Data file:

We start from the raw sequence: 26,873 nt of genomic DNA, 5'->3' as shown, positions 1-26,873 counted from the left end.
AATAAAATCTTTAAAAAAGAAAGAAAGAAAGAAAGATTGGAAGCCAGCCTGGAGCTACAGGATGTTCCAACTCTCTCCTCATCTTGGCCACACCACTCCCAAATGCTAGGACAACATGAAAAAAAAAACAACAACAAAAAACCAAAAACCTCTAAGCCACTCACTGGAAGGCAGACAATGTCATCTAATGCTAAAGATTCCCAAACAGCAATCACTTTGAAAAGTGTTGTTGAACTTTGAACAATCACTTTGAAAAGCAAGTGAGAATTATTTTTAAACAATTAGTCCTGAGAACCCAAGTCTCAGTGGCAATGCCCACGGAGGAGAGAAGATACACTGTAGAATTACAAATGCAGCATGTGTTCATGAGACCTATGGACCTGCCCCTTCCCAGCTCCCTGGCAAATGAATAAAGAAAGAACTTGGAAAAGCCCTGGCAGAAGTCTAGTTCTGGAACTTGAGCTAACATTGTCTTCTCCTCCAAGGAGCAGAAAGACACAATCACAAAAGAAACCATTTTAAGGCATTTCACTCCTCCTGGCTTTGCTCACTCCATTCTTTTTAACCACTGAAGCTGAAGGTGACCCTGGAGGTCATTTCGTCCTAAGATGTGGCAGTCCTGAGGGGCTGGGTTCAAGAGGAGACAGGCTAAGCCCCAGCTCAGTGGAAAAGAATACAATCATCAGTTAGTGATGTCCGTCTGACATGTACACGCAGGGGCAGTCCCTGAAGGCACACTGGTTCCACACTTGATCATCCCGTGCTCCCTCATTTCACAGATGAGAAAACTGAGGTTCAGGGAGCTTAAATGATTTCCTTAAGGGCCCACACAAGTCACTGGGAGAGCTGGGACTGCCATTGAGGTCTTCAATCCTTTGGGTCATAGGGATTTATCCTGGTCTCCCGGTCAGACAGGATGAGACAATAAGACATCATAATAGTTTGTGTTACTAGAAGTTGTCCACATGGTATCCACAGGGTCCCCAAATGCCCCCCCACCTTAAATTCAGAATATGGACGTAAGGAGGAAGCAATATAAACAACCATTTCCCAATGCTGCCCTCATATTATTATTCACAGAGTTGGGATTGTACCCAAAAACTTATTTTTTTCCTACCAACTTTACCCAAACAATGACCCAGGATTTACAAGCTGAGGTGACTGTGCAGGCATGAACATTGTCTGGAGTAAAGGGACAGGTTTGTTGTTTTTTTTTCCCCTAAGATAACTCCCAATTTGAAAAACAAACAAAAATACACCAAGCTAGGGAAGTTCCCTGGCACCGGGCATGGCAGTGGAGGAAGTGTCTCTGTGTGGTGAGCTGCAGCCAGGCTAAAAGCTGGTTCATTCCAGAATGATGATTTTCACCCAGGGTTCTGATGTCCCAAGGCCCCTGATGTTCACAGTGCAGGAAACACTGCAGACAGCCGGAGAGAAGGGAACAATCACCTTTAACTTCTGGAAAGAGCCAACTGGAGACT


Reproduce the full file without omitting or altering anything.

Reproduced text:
We start from the raw sequence: 26,873 nt of genomic DNA, 5'->3' as shown, positions 1-26,873 counted from the left end.
AATAAAATCTTTAAAAAAGAAAGAAAGAAAGAAAGATTGGAAGCCAGCCTGGAGCTACAGGATGTTCCAACTCTCTCCTCATCTTGGCCACACCACTCCCAAATGCTAGGACAACATGAAAAAAAAAACAACAACAAAAAACCAAAAACCTCTAAGCCACTCACTGGAAGGCAGACAATGTCATCTAATGCTAAAGATTCCCAAACAGCAATCACTTTGAAAAGTGTTGTTGAACTTTGAACAATCACTTTGAAAAGCAAGTGAGAATTATTTTTAAACAATTAGTCCTGAGAACCCAAGTCTCAGTGGCAATGCCCACGGAGGAGAGAAGATACACTGTAGAATTACAAATGCAGCATGTGTTCATGAGACCTATGGACCTGCCCCTTCCCAGCTCCCTGGCAAATGAATAAAGAAAGAACTTGGAAAAGCCCTGGCAGAAGTCTAGTTCTGGAACTTGAGCTAACATTGTCTTCTCCTCCAAGGAGCAGAAAGACACAATCACAAAAGAAACCATTTTAAGGCATTTCACTCCTCCTGGCTTTGCTCACTCCATTCTTTTTAACCACTGAAGCTGAAGGTGACCCTGGAGGTCATTTCGTCCTAAGATGTGGCAGTCCTGAGGGGCTGGGTTCAAGAGGAGACAGGCTAAGCCCCAGCTCAGTGGAAAAGAATACAATCATCAGTTAGTGATGTCCGTCTGACATGTACACGCAGGGGCAGTCCCTGAAGGCACACTGGTTCCACACTTGATCATCCCGTGCTCCCTCATTTCACAGATGAGAAAACTGAGGTTCAGGGAGCTTAAATGATTTCCTTAAGGGCCCACACAAGTCACTGGGAGAGCTGGGACTGCCATTGAGGTCTTCAATCCTTTGGGTCATAGGGATTTATCCTGGTCTCCCGGTCAGACAGGATGAGACAATAAGACATCATAATAGTTTGTGTTACTAGAAGTTGTCCACATGGTATCCACAGGGTCCCCAAATGCCCCCCCACCTTAAATTCAGAATATGGACGTAAGGAGGAAGCAATATAAACAACCATTTCCCAATGCTGCCCTCATATTATTATTCACAGAGTTGGGATTGTACCCAAAAACTTATTTTTTTCCTACCAACTTTACCCAAACAATGACCCAGGATTTACAAGCTGAGGTGACTGTGCAGGCATGAACATTGTCTGGAGTAAAGGGACAGGTTTGTTGTTTTTTTTTCCCCTAAGATAACTCCCAATTTGAAAAACAAACAAAAATACACCAAGCTAGGGAAGTTCCCTGGCACCGGGCATGGCAGTGGAGGAAGTGTCTCTGTGTGGTGAGCTGCAGCCAGGCTAAAAGCTGGTTCATTCCAGAATGATGATTTTCACCCAGGGTTCTGATGTCCCAAGGCCCCTGATGTTCACAGTGCAGGAAACACTGCAGACAGCCGGAGAGAAGGGAACAATCACCTTTAACTTCTGGAAAGAGCCAACTGGAGACT